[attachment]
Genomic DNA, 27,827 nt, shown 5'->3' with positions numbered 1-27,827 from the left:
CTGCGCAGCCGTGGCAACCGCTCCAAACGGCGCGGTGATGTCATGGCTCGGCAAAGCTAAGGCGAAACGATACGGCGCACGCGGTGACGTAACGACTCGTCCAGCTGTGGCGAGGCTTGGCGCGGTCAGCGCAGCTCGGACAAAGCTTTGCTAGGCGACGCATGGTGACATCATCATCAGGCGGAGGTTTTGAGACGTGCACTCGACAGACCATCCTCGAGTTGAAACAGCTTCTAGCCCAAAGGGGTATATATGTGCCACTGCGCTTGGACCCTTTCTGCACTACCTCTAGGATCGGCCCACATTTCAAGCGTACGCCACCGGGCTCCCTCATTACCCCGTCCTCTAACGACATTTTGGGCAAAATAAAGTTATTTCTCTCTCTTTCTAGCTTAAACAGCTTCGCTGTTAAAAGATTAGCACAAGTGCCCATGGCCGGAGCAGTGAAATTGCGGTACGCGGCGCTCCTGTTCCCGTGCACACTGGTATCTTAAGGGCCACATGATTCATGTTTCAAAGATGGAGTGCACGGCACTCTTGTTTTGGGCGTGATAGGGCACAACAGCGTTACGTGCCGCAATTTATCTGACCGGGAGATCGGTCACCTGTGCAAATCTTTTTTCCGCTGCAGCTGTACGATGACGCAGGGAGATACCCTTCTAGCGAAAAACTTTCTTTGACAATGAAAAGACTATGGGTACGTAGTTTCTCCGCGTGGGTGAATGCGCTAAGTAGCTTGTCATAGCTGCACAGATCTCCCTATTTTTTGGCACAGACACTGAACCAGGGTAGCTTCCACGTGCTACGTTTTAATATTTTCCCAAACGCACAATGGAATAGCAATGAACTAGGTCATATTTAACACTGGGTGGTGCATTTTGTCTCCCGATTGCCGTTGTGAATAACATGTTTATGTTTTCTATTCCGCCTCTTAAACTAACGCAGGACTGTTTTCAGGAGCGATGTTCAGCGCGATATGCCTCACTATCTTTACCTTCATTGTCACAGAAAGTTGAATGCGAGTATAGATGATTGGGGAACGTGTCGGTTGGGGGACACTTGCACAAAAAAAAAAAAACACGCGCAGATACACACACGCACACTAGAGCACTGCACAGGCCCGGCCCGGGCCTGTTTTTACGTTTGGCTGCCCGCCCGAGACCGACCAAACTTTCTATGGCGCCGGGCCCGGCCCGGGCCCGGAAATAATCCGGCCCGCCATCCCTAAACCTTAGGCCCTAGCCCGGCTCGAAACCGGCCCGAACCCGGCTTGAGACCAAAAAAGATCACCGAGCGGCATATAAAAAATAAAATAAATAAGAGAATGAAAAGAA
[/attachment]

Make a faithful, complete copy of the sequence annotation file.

Genomic DNA, 27,827 nt, shown 5'->3' with positions numbered 1-27,827 from the left:
CTGCGCAGCCGTGGCAACCGCTCCAAACGGCGCGGTGATGTCATGGCTCGGCAAAGCTAAGGCGAAACGATACGGCGCACGCGGTGACGTAACGACTCGTCCAGCTGTGGCGAGGCTTGGCGCGGTCAGCGCAGCTCGGACAAAGCTTTGCTAGGCGACGCATGGTGACATCATCATCAGGCGGAGGTTTTGAGACGTGCACTCGACAGACCATCCTCGAGTTGAAACAGCTTCTAGCCCAAAGGGGTATATATGTGCCACTGCGCTTGGACCCTTTCTGCACTACCTCTAGGATCGGCCCACATTTCAAGCGTACGCCACCGGGCTCCCTCATTACCCCGTCCTCTAACGACATTTTGGGCAAAATAAAGTTATTTCTCTCTCTTTCTAGCTTAAACAGCTTCGCTGTTAAAAGATTAGCACAAGTGCCCATGGCCGGAGCAGTGAAATTGCGGTACGCGGCGCTCCTGTTCCCGTGCACACTGGTATCTTAAGGGCCACATGATTCATGTTTCAAAGATGGAGTGCACGGCACTCTTGTTTTGGGCGTGATAGGGCACAACAGCGTTACGTGCCGCAATTTATCTGACCGGGAGATCGGTCACCTGTGCAAATCTTTTTTCCGCTGCAGCTGTACGATGACGCAGGGAGATACCCTTCTAGCGAAAAACTTTCTTTGACAATGAAAAGACTATGGGTACGTAGTTTCTCCGCGTGGGTGAATGCGCTAAGTAGCTTGTCATAGCTGCACAGATCTCCCTATTTTTTGGCACAGACACTGAACCAGGGTAGCTTCCACGTGCTACGTTTTAATATTTTCCCAAACGCACAATGGAATAGCAATGAACTAGGTCATATTTAACACTGGGTGGTGCATTTTGTCTCCCGATTGCCGTTGTGAATAACATGTTTATGTTTTCTATTCCGCCTCTTAAACTAACGCAGGACTGTTTTCAGGAGCGATGTTCAGCGCGATATGCCTCACTATCTTTACCTTCATTGTCACAGAAAGTTGAATGCGAGTATAGATGATTGGGGAACGTGTCGGTTGGGGGACACTTGCACAAAAAAAAAAAAACACGCGCAGATACACACACGCACACTAGAGCACTGCACAGGCCCGGCCCGGGCCTGTTTTTACGTTTGGCTGCCCGCCCGAGACCGACCAAACTTTCTATGGCGCCGGGCCCGGCCCGGGCCCGGAAATAATCCGGCCCGCCATCCCTAAACCTTAGGCCCTAGCCCGGCTCGAAACCGGCCCGAACCCGGCTTGAGACCAAAAAAGATCACCGAGCGGCATATAAAAAATAAAATAAATAAGAGAATGAAAAGAA